Dec 9, 2012; Cincinnati, USA; Cincinnati Bengals strong safety Nate Clements (22) breaks up a pass against Dallas Cowboys receiver Miles Austin (19) during the second half at Paul Brown Stadium. The Cowboys won 20-19. Mandatory Credit: David Kohl-USA Today Sports

Time For The Cowboys To Wave Goodbye To Miles Austin

Dec 16, 2012; Arlington, TX, USA; Dallas Cowboys receiver Miles Austin (19) runs after a catch against Pittsburgh Steelers linebacker Lawrence Timmons (94) and safety Robert Golden (21) at Cowboys Stadium. Mandatory Credit: Matthew Emmons-USA TODAY Sports

With ten wide receivers currently on the roster and the ability to keep around five of them, the Dallas Cowboys have some tough decisions ahead.   Always a tough decision is when to let a veteran go and embrace the upside represented by a talented rookie.

The talented rookie, in this case, is third round draft pick from Baylor, Terrance Williams.  It’s not that the Cowboys can’t keep Austin and work with Williams to be ready to eventually replace him, it’s that there are several other talented receivers on the roster as well.  And if the Cowboys keep Austin, one of these receivers no longer has a job with the team.  But the reason why I am presenting this as a choice between Austin and Williams is because Williams would likely become a starter as the second wide receiver if Austin were to leave.

An absolute fact that comes into play when discussing Austin is that the health, or lack thereof, of his hamstrings has caused him to no longer be the player that signed the huge contract after a breakout season.  In watching him play in the 2012 season, it appeared to me that he protected his hamstrings by no longer running at full speed.  So, as a result, a second absolute fact comes into play, Austin is being overpaid for his production.

That doesn’t mean that the Cowboys couldn’t trade him to a team that needs and experienced receiver and get some value in return, which would be better than cutting a less experienced receiver and getting nothing in return.  But even if the Cowboys were to just cut Austin, they would still be better off.  There would be a lot of money saved against the salary cap and, as mentioned previously, they would be able to keep a talented, but less experienced, receiver.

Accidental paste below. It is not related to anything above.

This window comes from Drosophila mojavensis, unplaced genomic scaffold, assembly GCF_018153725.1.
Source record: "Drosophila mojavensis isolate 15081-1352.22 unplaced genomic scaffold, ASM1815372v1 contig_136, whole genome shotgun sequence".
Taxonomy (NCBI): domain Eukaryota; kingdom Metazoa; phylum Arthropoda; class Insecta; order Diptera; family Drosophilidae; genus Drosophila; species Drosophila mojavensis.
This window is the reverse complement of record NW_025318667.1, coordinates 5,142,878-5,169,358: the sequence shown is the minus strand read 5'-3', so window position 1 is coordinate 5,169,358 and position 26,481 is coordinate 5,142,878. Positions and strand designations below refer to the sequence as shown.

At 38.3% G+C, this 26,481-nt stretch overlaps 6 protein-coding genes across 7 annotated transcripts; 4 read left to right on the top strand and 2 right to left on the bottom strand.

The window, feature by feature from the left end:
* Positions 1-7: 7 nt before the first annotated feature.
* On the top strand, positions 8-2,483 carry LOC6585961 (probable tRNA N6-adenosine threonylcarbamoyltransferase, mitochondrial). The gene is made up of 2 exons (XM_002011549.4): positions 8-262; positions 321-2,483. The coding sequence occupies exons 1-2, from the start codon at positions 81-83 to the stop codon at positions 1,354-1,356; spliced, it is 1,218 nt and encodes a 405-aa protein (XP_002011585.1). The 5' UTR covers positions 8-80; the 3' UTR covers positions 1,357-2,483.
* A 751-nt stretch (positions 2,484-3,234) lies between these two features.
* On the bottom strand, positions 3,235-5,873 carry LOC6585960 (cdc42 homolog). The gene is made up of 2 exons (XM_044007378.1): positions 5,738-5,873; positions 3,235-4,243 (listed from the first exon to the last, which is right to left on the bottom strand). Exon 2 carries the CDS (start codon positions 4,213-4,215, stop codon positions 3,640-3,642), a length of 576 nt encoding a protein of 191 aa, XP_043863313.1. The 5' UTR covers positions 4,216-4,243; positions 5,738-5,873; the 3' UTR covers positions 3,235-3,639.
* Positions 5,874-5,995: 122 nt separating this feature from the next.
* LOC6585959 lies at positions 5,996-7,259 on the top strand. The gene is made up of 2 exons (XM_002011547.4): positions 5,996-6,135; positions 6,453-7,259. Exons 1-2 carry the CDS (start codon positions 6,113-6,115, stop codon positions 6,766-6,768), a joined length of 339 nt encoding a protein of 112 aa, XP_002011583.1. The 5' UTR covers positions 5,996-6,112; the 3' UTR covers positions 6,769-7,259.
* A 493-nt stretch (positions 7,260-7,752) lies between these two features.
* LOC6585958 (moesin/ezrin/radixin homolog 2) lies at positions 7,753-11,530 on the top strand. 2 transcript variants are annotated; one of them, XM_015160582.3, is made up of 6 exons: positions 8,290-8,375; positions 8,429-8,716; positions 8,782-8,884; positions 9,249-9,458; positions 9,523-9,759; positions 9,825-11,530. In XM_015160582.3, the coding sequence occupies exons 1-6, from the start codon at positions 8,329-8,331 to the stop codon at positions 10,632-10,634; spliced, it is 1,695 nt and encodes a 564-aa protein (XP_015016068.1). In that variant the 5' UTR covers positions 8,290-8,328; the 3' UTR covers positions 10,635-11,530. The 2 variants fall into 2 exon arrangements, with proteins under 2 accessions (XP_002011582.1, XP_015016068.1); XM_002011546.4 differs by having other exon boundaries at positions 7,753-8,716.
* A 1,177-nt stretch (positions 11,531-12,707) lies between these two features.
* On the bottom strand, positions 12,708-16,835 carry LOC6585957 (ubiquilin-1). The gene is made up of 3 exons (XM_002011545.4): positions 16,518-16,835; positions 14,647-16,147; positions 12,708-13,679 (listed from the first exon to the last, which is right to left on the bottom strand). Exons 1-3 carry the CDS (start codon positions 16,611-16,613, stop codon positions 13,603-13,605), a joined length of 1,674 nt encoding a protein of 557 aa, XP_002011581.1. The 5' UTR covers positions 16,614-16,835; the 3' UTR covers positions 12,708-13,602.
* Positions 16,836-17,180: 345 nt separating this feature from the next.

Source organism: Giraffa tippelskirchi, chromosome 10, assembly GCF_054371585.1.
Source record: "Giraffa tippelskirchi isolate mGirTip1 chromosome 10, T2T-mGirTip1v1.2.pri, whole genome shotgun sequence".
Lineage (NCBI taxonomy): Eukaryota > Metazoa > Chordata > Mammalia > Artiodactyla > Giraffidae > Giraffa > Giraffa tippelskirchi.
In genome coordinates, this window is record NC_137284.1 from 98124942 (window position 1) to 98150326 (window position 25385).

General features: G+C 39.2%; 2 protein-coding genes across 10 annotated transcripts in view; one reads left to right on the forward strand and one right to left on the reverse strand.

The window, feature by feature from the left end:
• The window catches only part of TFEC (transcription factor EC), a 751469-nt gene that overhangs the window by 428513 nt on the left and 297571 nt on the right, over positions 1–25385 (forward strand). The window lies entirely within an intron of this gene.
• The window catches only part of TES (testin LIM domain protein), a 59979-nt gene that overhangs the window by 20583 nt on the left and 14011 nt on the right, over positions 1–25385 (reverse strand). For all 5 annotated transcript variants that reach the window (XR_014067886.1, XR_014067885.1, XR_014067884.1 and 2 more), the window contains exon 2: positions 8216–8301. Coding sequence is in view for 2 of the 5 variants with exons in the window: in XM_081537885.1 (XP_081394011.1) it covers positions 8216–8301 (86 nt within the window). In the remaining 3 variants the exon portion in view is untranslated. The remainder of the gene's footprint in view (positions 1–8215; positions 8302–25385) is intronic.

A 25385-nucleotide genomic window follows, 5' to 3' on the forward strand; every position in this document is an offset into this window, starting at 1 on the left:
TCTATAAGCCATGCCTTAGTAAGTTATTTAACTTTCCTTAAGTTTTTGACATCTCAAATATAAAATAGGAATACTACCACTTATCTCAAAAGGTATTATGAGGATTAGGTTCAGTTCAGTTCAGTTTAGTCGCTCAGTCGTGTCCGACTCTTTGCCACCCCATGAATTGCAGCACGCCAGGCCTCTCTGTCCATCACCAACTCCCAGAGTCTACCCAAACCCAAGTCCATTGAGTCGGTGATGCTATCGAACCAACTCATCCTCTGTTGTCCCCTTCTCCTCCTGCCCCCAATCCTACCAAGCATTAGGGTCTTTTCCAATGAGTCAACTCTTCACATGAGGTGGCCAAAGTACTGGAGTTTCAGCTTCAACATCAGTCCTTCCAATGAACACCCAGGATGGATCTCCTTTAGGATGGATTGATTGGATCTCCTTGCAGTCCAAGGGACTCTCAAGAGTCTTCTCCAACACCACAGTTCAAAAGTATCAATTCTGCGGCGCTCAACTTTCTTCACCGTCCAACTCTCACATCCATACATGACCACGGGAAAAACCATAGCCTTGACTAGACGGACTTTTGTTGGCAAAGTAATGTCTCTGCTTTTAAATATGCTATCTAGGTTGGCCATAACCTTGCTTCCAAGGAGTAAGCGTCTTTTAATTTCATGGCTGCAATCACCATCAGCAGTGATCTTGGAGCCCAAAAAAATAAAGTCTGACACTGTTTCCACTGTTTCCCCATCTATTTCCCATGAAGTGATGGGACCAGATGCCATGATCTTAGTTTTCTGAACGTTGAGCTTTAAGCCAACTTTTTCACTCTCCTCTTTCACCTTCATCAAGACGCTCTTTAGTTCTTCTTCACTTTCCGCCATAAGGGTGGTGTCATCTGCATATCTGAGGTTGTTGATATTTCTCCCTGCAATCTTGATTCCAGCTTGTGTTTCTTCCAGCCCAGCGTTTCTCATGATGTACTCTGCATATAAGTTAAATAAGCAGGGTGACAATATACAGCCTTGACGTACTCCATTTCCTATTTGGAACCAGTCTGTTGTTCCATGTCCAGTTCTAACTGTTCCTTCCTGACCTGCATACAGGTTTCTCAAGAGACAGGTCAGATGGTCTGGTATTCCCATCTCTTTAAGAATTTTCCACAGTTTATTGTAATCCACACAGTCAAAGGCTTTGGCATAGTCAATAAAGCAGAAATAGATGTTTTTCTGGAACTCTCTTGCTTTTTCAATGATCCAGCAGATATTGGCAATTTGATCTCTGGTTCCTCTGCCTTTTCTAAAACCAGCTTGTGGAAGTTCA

Getting back to Williams, who is somewhat of a mini-me to Dez Bryant, why not start him as a rookie, just like they did with Dez?  The development of Williams would come along much more quickly if he were to be on the field most of the time.  After all, you want your picks from at least in the first three rounds, to be starters don’t you?  And recent history has shown the NFL stage is not too big for these Baylor receivers.

Receivers currently on the roster that I don’t believe will make the cut are: Anthony Armstrong, Tim Benford, Jared Green and Carlton Mitchell.  Receivers the Cowboys should keep are: Cole Beasley, Dez Bryant, Danny Coale, Dwayne Harris and Terrance Williams.  That’s five receivers.  If for some reason the Cowboys were to decide to keep six of them, then there is a spot for Austin.  However, if they keep only five and one of them is Austin, then they’re burning Co(a)le, because Danny Coale or Cole Beasley loses a job.

Injuries kept us from seeing anything from Coale last year.  But he should show us this year why the Cowboys selected him when they did.  And Beasley has shown enough for us to know he can succeed as a niche receiver in the NFL.  The NFL success of Wes Welker and Danny Amendola (that the Cowboys let get away) shows us there is a place for receivers like Beasley in the NFL.  If Beasley doesn’t make this team, I fully expect him to haunt the Cowboys in the future when they play the team he ends up with.

In all the years of watching the NFL, I have not seen as many veteran player cuts as I have this year.  General Managers in the NFL finally understand aging veteran’s salaries quickly eclipse their performance on the field and are doing something about it.  The end result is salary cap relief and the opportunity to receive big time performances from younger and less expensive players.

Austin has been a loyal soldier for this team and has no doubt played in pain on numerous occasions.  But there is not enough time, or money, for sentimentality in the NFL.  When it’s time, it’s time and I think it’s time for the Cowboys to wave goodbye to Miles Austin.

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Tags: Dallas Cowboys Miles Austin Terrance Williams

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